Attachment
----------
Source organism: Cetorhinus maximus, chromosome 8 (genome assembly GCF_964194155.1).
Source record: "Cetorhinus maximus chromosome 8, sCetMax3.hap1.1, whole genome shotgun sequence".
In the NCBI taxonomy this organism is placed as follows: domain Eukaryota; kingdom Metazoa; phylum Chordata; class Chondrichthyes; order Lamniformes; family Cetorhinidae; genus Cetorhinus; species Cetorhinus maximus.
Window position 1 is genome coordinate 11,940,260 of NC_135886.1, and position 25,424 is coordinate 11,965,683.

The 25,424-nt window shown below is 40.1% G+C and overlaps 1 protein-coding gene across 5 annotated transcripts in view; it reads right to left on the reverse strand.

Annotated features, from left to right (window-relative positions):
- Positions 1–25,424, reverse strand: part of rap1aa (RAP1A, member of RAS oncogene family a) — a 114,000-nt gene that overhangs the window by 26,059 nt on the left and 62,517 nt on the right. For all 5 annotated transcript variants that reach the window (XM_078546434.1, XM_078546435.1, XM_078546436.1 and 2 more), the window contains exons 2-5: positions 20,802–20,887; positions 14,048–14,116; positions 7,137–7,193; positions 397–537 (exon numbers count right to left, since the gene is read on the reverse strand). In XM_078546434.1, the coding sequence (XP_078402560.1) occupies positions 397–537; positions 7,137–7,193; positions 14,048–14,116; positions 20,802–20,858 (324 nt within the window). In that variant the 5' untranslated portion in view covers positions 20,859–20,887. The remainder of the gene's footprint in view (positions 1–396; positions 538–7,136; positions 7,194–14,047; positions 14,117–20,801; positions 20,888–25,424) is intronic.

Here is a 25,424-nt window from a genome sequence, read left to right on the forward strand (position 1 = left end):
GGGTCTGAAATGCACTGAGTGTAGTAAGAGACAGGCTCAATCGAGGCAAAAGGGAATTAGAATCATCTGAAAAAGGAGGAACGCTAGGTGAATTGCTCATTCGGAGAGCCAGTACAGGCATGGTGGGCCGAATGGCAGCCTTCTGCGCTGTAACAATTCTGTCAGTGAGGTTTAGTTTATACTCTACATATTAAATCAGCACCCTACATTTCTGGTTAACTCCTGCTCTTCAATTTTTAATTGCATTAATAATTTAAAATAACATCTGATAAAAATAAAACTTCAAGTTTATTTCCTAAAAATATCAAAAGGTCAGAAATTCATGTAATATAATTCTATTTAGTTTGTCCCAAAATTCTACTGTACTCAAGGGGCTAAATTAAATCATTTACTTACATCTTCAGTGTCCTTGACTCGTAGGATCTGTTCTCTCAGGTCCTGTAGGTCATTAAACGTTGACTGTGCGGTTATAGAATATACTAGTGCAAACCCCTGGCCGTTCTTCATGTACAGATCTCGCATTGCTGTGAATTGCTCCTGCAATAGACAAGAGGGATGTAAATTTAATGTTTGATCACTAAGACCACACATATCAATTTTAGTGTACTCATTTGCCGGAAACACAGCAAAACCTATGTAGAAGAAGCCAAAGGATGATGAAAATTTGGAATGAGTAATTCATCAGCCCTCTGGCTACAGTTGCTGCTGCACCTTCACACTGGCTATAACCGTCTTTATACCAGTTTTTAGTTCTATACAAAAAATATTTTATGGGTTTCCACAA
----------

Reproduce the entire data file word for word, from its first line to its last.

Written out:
Source organism: Cetorhinus maximus, chromosome 8 (genome assembly GCF_964194155.1).
Source record: "Cetorhinus maximus chromosome 8, sCetMax3.hap1.1, whole genome shotgun sequence".
In the NCBI taxonomy this organism is placed as follows: domain Eukaryota; kingdom Metazoa; phylum Chordata; class Chondrichthyes; order Lamniformes; family Cetorhinidae; genus Cetorhinus; species Cetorhinus maximus.
Window position 1 is genome coordinate 11,940,260 of NC_135886.1, and position 25,424 is coordinate 11,965,683.

The 25,424-nt window shown below is 40.1% G+C and overlaps 1 protein-coding gene across 5 annotated transcripts in view; it reads right to left on the reverse strand.

Annotated features, from left to right (window-relative positions):
- Positions 1–25,424, reverse strand: part of rap1aa (RAP1A, member of RAS oncogene family a) — a 114,000-nt gene that overhangs the window by 26,059 nt on the left and 62,517 nt on the right. For all 5 annotated transcript variants that reach the window (XM_078546434.1, XM_078546435.1, XM_078546436.1 and 2 more), the window contains exons 2-5: positions 20,802–20,887; positions 14,048–14,116; positions 7,137–7,193; positions 397–537 (exon numbers count right to left, since the gene is read on the reverse strand). In XM_078546434.1, the coding sequence (XP_078402560.1) occupies positions 397–537; positions 7,137–7,193; positions 14,048–14,116; positions 20,802–20,858 (324 nt within the window). In that variant the 5' untranslated portion in view covers positions 20,859–20,887. The remainder of the gene's footprint in view (positions 1–396; positions 538–7,136; positions 7,194–14,047; positions 14,117–20,801; positions 20,888–25,424) is intronic.

Here is a 25,424-nt window from a genome sequence, read left to right on the forward strand (position 1 = left end):
GGGTCTGAAATGCACTGAGTGTAGTAAGAGACAGGCTCAATCGAGGCAAAAGGGAATTAGAATCATCTGAAAAAGGAGGAACGCTAGGTGAATTGCTCATTCGGAGAGCCAGTACAGGCATGGTGGGCCGAATGGCAGCCTTCTGCGCTGTAACAATTCTGTCAGTGAGGTTTAGTTTATACTCTACATATTAAATCAGCACCCTACATTTCTGGTTAACTCCTGCTCTTCAATTTTTAATTGCATTAATAATTTAAAATAACATCTGATAAAAATAAAACTTCAAGTTTATTTCCTAAAAATATCAAAAGGTCAGAAATTCATGTAATATAATTCTATTTAGTTTGTCCCAAAATTCTACTGTACTCAAGGGGCTAAATTAAATCATTTACTTACATCTTCAGTGTCCTTGACTCGTAGGATCTGTTCTCTCAGGTCCTGTAGGTCATTAAACGTTGACTGTGCGGTTATAGAATATACTAGTGCAAACCCCTGGCCGTTCTTCATGTACAGATCTCGCATTGCTGTGAATTGCTCCTGCAATAGACAAGAGGGATGTAAATTTAATGTTTGATCACTAAGACCACACATATCAATTTTAGTGTACTCATTTGCCGGAAACACAGCAAAACCTATGTAGAAGAAGCCAAAGGATGATGAAAATTTGGAATGAGTAATTCATCAGCCCTCTGGCTACAGTTGCTGCTGCACCTTCACACTGGCTATAACCGTCTTTATACCAGTTTTTAGTTCTATACAAAAAATATTTTATGGGTTTCCACAA